After the gastrointestinal tract, the lung is the second largest surface for interaction between the vertebrate body and the environment. Here, an effective gas exchange must be maintained, while at the same time avoiding infection by the multiple pathogens that are inhaled during normal breathing. To achieve this, a superb set of defense strategies combining humoral and cellular immune mechanisms exists. One of the most effective measures for acute defense of the lung is the recruitment of neutrophils, which either phagocytose the inhaled pathogens or kill them by releasing cytotoxic chemicals. A recent addition to the arsenal of neutrophils is their explosive release of extracellular DNA-NETs by which bacteria or fungi can be caught or inactivated even after the NET releasing cells have died. We present here a method that allows one to directly observe neutrophils, migrating within a recently infected lung, phagocytosing fungal pathogens as well as visualize the extensive NETs that they have produced throughout the infected tissue. The method describes the preparation of thick viable lung slices 7 hours after intratracheal infection of mice with conidia of the mold Aspergillus fumigatus and their examination by multicolor time-lapse 2-photon microscopy. This approach allows one to directly investigate antifungal defense in native lung tissue and thus opens a new avenue for the detailed investigation of pulmonary immunity.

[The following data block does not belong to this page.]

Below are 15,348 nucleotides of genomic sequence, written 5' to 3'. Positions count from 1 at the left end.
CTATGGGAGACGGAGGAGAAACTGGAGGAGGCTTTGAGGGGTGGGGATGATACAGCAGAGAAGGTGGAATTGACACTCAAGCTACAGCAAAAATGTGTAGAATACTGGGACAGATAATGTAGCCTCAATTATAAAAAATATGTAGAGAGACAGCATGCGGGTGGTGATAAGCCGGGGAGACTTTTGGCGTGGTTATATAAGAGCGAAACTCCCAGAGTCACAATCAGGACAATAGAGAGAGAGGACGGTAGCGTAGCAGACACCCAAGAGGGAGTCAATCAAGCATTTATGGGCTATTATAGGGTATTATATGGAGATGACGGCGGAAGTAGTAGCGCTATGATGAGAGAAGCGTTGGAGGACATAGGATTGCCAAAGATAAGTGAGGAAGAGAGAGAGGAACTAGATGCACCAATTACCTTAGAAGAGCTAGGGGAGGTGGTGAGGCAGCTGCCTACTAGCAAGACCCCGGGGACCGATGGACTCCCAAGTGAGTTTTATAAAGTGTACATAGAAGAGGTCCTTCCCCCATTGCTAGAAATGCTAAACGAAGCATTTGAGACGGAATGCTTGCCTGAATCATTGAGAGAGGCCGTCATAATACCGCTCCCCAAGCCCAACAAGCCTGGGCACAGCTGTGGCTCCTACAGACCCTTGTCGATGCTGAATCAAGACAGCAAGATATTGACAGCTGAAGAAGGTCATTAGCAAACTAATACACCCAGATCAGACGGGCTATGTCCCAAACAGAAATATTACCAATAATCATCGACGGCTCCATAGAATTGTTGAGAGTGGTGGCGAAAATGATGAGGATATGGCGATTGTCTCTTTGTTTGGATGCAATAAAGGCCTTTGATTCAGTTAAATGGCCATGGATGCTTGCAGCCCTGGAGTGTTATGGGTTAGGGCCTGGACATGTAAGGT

Immunology, Issue 52, 2-photon microscopy, lung, neutrophil extracellular trap (NET), Aspergillus fumigatus
2659
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Population Replacement Strategies for Controlling Vector Populations and the Use of Wolbachia pipientis for Genetic Drive
Authors: Jason Rasgon.
Institutions: Johns Hopkins University.
In this video, Jason Rasgon discusses population replacement strategies to control vector-borne diseases such as malaria and dengue. "Population replacement" is the replacement of wild vector populations (that are competent to transmit pathogens) with those that are not competent to transmit pathogens. There are several theoretical strategies to accomplish this. One is to exploit the maternally-inherited symbiotic bacteria Wolbachia pipientis. Wolbachia is a widespread reproductive parasite that spreads in a selfish manner at the extent of its host's fitness. Jason Rasgon discusses, in detail, the basic biology of this bacterial symbiont and various ways to use it for control of vector-borne diseases.
Cellular Biology, Issue 5, mosquito, malaria, genetics, infectious disease, Wolbachia
225